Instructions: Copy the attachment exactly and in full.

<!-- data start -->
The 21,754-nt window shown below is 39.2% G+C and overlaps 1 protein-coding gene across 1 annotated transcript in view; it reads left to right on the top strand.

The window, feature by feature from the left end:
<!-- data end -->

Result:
The 21,754-nt window shown below is 39.2% G+C and overlaps 1 protein-coding gene across 1 annotated transcript in view; it reads left to right on the top strand.

The window, feature by feature from the left end: